Here's what the Fed's recent move means for your finances
The Fed's recent decision to maintain interest rates at 5.5% brings little relief to households grappling with escalating borrowing expenses.
The Fed has hiked rates 11 times in just 18 months, pushing the key interest rate to its highest level in more than two decades. While the central bank decided to hold rates steady at its September meeting, policymakers still anticipate one more hike before the start of 2024.
This unrelenting trajectory has raised concerns about the financial well-being of consumers who are now paying more for credit cards, auto loans, student loans, and mortgages. All while wage growth lags behind rising prices.
Things are expected to get worse as interest rates peak.
Consumers brace for higher borrowing costs
The Fed’s historic streak of rate hikes dealt the most immediate blow to credit card holders.
Average rates on credit card debt crested over 20%, a near-record high. Yet Americans keep borrowing at a breakneck pace, with cumulative credit card balances hitting a mind-boggling $1 trillion last month.
Experts say that credit card holders shouldn't expect relief anytime soon.
“Even though the Fed chose not to raise rates in September, the truth is that no one should expect credit card interest rates to stop rising anytime soon,” warns Matt Schulz, chief credit analyst at LendingTree. "While we don’t know what the Fed will do going forward, cardholders’ best move is to assume that rates will continue to rise and do what they can to knock their credit card debt."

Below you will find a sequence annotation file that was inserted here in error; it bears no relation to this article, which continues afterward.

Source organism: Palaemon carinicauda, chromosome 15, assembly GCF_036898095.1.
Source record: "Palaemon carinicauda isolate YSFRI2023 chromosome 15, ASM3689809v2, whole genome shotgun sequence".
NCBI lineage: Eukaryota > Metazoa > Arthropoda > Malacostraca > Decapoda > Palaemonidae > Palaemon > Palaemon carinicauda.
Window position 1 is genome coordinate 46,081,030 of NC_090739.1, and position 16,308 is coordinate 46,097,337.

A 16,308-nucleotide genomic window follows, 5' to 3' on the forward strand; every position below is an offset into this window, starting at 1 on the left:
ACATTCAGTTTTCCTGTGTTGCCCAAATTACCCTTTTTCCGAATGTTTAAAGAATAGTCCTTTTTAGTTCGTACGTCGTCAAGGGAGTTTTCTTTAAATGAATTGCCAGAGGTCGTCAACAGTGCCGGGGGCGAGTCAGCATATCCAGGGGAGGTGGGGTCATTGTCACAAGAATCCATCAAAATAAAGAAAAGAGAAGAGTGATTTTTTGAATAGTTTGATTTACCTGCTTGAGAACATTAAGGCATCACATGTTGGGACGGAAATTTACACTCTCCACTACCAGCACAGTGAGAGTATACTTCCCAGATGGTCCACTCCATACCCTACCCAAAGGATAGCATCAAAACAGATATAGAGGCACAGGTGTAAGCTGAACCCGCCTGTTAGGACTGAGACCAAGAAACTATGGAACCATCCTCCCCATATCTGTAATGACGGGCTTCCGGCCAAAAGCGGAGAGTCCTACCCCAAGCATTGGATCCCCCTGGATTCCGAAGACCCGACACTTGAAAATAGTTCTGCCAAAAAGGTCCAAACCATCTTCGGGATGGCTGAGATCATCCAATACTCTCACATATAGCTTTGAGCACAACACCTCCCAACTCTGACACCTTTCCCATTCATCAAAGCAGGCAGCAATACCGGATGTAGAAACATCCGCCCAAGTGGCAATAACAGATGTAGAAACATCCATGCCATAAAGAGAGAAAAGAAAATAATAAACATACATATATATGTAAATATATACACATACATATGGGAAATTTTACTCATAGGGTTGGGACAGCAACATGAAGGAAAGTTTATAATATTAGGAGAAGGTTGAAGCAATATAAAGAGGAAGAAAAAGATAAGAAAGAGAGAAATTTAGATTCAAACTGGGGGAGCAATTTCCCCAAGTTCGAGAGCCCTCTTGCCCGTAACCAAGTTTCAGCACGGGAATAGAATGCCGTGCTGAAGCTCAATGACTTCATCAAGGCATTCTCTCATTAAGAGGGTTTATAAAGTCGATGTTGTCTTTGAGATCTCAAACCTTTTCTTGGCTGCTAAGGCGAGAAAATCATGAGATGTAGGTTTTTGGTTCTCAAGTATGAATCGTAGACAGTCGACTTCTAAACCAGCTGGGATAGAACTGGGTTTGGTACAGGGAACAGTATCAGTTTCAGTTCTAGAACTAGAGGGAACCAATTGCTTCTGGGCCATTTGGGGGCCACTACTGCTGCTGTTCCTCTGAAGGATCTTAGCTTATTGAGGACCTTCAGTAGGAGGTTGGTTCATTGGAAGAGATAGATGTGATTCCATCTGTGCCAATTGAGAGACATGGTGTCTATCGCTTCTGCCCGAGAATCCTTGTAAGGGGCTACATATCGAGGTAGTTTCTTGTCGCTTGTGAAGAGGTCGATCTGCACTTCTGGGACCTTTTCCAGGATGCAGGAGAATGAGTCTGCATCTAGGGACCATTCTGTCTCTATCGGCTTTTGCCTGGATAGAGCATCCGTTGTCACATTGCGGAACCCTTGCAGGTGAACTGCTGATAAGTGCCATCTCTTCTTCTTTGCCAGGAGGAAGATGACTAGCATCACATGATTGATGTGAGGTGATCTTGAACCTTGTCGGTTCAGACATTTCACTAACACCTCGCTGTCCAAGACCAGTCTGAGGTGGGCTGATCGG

But credit cards are only the tip of the iceberg.
The Fed's hikes also pushed thirty-year, fixed-rate mortgage rates above 7%, according to Freddie Mac's chief economist Sam Khater. Meanwhile, the average HELOC rate has reached 9.12%, the highest in over two decades.
To address this issue, experts emphasize the importance of repaying HELOC debt swiftly, as these loans are no longer a low-cost form of borrowing.
The Fed is also partly to blame for the surge in auto loan rejections this year. Auto loans have become more burdensome due to rising car prices and higher interest rates. The average rate on a five-year new car loan now stands at 7.49%, the highest in 15 years.
And let's not forget student loan holders.
Private student loans often have variable rates that are adjusted based on various benchmarks, including the federal funds rate. And while federal loan rates are set in stone, that doesn't help freshmen whose loans are fixed at peak rates.
A silver lining?
While the Fed doesn't directly control deposit rates, they tend to correlate with changes in the federal funds rate.
Although the Fed raising rates "does make it more expensive to borrow money for large purchases such as a home or a car, we see the benefit come through in interest savings rates for cash,” said Deri Freeman, a certified financial planner with Prudential.
Savings account rates at major retail banks are currently averaging around 0.45%, according to the Federal Deposit Insurance Corp. This doesn’t seem like much, but savers were getting basically nothing for more than a decade when the Fed kept rates at rock bottom.
Top-yielding online savings accounts are even more competitive, offering more than 5%, the highest in over 15 years.
Despite these attractive options, industry research shows that only one in five savers earn 3% or more on their accounts.
According to Santander Bank, 68% of middle-income Americans have not moved money into high-yield savings accounts despite ongoing concerns about inflation and personal finances.
Americans could certainly use risk-free money in their savings accounts. According to the Fed, total consumer credit rose by $10.4 billion in July, bringing their total amassed debt to $4.98 trillion.